Abstract: The relationship between bad weather and lower levels of voter turnout is widely espoused by media, political practitioners, and, perhaps, even political scientists. Yet, there is virtually no solid empirical evidence linking weather to voter participation. This paper provides an extensive test of the claim. We examine the effect of weather on voter turnout in fourteen U.S. presidential elections. Using GIS interpolations, we employ meteorological data drawn from over 22,000 U.S. weather stations to provide election day estimates of rain and snow for each U.S. county. We find that, when compared to normal conditions, rain significantly reduces voter participation by a rate of just less than one percent per inch, while an inch of snowfall decreases turnout by almost .5 percent. Poor weather is also shown to benefit the Republican Party’s vote share. Indeed, the weather may have contributed to two Electoral College outcomes, the 1960 and 2000 presidential elections.

Brad T. Gomez, Thomas G. Hansford and George A. Krause (2007), “The Republicans Should Pray for Rain: Weather, Turnout, and Voting in U.S. Presidential Elections,” The Journal of Politics 69:649-663. Available here.

December 08, 2007

Nunn on the economic consequences of the slave trade

Abstract: Can part of Africa’s current underdevelopment be explained by its slave trades? To explore this question, I use data from shipping records and historical documents reporting slave ethnicities to construct estimates of the number of slaves exported from each country during Africa’s slave trades. I find a robust negative relationship between the number of slaves exported from a country and current economic performance. To better understand if the relationship is causal, I examine the historical evidence on selection into the slave trades, and use instrumental variables. Together the evidence suggests that the slave trades have had an adverse effect on economic development.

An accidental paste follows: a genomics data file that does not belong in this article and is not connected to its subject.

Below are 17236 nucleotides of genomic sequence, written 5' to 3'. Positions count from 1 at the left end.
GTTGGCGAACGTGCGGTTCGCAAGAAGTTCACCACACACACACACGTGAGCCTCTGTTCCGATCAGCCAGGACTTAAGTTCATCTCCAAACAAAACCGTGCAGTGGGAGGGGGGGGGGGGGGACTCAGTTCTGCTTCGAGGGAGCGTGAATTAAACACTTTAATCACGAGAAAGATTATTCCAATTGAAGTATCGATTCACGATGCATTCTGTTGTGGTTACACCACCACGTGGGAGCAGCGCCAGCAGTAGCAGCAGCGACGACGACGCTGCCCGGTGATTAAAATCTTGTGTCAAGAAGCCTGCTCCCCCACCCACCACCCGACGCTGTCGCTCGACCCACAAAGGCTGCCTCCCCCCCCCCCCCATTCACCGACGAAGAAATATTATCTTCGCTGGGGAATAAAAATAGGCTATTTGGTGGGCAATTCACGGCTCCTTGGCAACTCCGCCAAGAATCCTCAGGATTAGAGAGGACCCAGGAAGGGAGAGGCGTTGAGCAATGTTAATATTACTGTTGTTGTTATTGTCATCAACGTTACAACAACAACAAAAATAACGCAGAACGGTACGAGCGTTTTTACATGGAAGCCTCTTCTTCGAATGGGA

Nathan Nunn, “The Long-Term Effects of Africa’s Slave Trades,” forthcoming, Quarterly Journal of Economics. Available here.

Alvarez, Bailey and Katz on Voter ID and turnout

Abstract: Since the passage of the “Help America Vote Act” in 2002, nearly half of the states have adopted a variety of new identification requirements for voter registration and participation by the 2006 general election. There has been little analysis of whether these requirements reduce voter participation, especially among certain classes of voters. In this paper we document the effect of voter identification requirements on registered voters as they were imposed in states in the 2000 and 2004 presidential elections, and in the 2002 and 2006 midterm elections. Looking first at trends in the aggregate data, we find no evidence that voter identification requirements reduce participation. Using individual-level data from the Current Population Survey across these elections, however, we find that the strictest forms of voter identification requirements — combination requirements of presenting an identification card and positively matching one’s signature with a signature either on file or on the identification card, as well as requirements to show picture identification — have a negative impact on the participation of registered voters relative to the weakest requirement, stating one’s name. We also find evidence that the stricter voter identification requirements depress turnout to a greater extent for less educated and lower income populations, but no racial differences.